G.K. Chesterton’s Nightmare: Why Every Christian Should Read The Man Who Was Thursday

The Man Who Was Thursday is among the greatest Christian novels ever written. When first published in 1908, reviewers instantly praised it as “amazingly clever,” “a remarkable acrobatic performance” and “a scurrying, door-slamming farce that ends like a chapter in the Apocalypse.” One critic wrote that he read the book in a single sitting, putting it down at the end “completely dazed.” The Man Who Was Thursday was an immediate and overwhelming triumph and its success has continued through today, remaining Chesterton’s most famous novel. Though the story is fundamentally Christ-centered and penned by a renowned theologian, the novel has appealed to both Christians and non-Christians for decades. Why is this so, and why should every Christian read The Man Who Was Thursday

Part of the reason lies in how Chesterton uses paradox to convey Christian truths. The novel, subtitled A Nightmare, follows the poet Gabriel Syme as he manages to infiltrate a highly ordered anarchist society and becomes one of the seven members of the high council. A detective story without detection and a tale without a clear ending, The Man Who Was Thursday is typical Chestertonian and a clear example of the great writer’s propensity for paradox. Whereas most stories are created to be appreciated, Thursday might be the only novel ever written with the intention of not being fully understood. Called by many “the Prince of Paradox,” Chesterton clearly not only meant for instances of contradictory truth to be scattered throughout the pages but also for the entire novel to be a paradox. He certainly accomplished his goal in more than just one way.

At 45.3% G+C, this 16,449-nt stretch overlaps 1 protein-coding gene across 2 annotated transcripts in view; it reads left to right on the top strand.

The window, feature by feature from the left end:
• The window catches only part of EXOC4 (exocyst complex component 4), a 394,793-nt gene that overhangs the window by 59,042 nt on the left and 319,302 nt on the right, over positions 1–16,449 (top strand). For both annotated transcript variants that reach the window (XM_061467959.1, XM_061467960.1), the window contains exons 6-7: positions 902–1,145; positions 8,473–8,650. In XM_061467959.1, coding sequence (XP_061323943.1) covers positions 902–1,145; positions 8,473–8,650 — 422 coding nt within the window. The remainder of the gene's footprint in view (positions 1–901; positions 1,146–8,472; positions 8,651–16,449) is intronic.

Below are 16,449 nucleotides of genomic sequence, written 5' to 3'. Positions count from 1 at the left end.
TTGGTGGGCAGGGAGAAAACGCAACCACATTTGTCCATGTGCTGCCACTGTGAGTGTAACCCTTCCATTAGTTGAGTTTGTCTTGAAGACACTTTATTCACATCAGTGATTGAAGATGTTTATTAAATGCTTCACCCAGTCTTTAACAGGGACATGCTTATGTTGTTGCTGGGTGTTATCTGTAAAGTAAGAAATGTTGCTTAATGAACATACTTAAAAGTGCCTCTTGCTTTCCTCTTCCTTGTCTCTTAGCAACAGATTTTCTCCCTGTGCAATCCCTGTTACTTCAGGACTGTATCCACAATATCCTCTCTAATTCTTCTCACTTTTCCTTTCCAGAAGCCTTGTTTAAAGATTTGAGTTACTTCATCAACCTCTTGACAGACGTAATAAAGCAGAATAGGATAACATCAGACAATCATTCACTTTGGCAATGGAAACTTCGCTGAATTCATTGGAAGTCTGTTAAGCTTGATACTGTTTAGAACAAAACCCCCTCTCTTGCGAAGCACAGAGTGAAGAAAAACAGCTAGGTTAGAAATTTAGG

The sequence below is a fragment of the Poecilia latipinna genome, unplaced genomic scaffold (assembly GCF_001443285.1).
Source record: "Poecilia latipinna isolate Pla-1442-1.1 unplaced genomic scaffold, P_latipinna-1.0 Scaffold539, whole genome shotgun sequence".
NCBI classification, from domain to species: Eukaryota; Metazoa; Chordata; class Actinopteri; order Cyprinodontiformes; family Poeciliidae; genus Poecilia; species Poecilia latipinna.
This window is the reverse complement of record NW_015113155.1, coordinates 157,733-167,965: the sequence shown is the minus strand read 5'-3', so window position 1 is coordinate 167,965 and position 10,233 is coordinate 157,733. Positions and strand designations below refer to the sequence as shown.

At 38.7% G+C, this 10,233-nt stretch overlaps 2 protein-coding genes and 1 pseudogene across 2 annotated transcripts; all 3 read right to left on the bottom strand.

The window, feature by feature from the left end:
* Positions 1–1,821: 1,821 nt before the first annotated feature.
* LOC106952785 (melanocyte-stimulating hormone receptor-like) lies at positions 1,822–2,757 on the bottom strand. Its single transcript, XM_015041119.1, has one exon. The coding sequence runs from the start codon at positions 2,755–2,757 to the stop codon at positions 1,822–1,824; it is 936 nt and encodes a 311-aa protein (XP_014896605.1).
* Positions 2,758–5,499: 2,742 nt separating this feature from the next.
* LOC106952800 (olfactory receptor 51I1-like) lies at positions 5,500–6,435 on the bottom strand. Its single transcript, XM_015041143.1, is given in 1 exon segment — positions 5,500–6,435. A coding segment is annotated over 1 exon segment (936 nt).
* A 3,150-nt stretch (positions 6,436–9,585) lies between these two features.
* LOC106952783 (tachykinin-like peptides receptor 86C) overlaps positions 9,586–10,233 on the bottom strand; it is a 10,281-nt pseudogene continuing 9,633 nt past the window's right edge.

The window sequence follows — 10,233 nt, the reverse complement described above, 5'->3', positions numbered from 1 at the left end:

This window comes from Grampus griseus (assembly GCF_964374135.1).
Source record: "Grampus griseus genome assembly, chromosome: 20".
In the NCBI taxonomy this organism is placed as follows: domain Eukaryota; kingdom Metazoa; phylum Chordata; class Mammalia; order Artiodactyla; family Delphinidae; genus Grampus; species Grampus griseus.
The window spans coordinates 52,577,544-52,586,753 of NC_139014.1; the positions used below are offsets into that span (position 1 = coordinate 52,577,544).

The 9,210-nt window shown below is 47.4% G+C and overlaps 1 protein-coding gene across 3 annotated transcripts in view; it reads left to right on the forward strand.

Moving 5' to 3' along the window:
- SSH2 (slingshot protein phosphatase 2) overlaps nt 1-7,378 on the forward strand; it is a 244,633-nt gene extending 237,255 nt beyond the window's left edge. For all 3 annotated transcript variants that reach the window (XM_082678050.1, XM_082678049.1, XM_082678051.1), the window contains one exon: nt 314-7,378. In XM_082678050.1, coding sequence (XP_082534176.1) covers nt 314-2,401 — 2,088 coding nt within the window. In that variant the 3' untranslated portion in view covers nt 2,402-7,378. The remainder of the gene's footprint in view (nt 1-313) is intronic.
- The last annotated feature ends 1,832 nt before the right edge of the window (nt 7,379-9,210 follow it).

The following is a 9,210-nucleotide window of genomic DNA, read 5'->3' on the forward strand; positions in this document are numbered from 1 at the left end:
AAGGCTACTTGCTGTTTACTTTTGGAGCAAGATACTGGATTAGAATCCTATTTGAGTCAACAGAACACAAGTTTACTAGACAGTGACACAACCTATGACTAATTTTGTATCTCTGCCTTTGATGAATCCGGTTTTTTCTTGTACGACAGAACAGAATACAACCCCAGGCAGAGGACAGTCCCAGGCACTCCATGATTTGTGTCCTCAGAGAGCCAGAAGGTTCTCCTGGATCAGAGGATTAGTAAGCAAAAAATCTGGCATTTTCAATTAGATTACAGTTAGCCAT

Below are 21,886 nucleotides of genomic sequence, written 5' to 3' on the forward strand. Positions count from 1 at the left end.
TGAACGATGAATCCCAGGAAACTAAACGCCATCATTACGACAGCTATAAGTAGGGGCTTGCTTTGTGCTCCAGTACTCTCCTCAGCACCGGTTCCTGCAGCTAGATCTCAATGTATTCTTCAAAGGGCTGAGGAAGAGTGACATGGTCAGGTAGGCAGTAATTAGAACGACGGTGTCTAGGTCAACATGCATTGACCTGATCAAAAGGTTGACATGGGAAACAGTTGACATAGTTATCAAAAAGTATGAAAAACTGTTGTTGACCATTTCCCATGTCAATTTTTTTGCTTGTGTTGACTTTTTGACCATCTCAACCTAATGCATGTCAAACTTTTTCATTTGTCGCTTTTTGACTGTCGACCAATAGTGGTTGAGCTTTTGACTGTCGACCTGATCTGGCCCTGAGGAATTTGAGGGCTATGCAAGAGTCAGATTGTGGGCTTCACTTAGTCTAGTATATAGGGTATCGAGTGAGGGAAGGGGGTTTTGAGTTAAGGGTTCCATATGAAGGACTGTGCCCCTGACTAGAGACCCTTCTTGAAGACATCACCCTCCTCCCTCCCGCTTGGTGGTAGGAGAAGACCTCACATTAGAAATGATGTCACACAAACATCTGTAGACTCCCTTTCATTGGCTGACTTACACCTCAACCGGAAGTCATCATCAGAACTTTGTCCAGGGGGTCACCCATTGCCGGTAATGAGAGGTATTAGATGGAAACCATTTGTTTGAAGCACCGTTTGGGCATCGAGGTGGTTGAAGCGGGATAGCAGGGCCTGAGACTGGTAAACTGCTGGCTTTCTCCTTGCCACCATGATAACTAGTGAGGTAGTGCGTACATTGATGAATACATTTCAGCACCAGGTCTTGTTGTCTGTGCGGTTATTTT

While most books start in some state of confusion, challenging the reader to draw together the scattered strands of plot, The Man Who Was Thursday’s opening scene is almost childishly simple. There is no real mystery about the characters or their actions. Everything is clear. Yet as the story continues, the plot quickly disintegrates and at last dissolves into chaos. Chesterton adds to this his complete disregard for seasons, weather and time. However, even in the final wave of confusion and bedlam, the novel is finely ordered. For Chesterton, insanity can be sanity, a traitor can be loyal in his treachery, the best way to hide is in the open and order appears in the midst of utter chaos. Why does Chesterton embrace paradox in his writing? Because many foundational truths of the Christian faith are paradoxes: the Trinity (three in one), Mary (a virgin mother) and Christ (both God and man). These mysteries are unfathomable to us but our lack of understanding does not make them any less true. 

The Man Who Was Thursday is an adventure novel with an unparalleled level of hidden truth. The entire book is an allegory for one man’s dauntless pursuit of Christ and his realization of how closely suffering is intertwined with the Christian spiritual life. It is a story of suffering, how suffering is a necessary part of Christ’s message and how suffering, even when we do not fully understand it, is an essential part of being a Christian. The critic who wrote that Thursday ended like a chapter from the book of Revelation was wrong. The key to this work lies in the book of Job, the piece of divinely inspired writing Chesterton considered the greatest riddle in all of literature. 

G. K. Chesterton is, without a doubt, one of Christianity’s greatest writers, and The Man Who Was Thursday not only deserves to be called his greatest novel, but also to be read by every Christian. It is an allegory, a paradox and a riveting, spellbinding read, while at the same time hilarious and quintessentially Chestertonian. Suffering is at the forefront of the story, giving the reader no choice but to confront the problem of pain. The Man Who Was Thursday causes us, along with the protagonist of the story, to struggle through the thick fog of a nightmarish world and discover suffering for what it really is, only to at last meet our Creator face to face.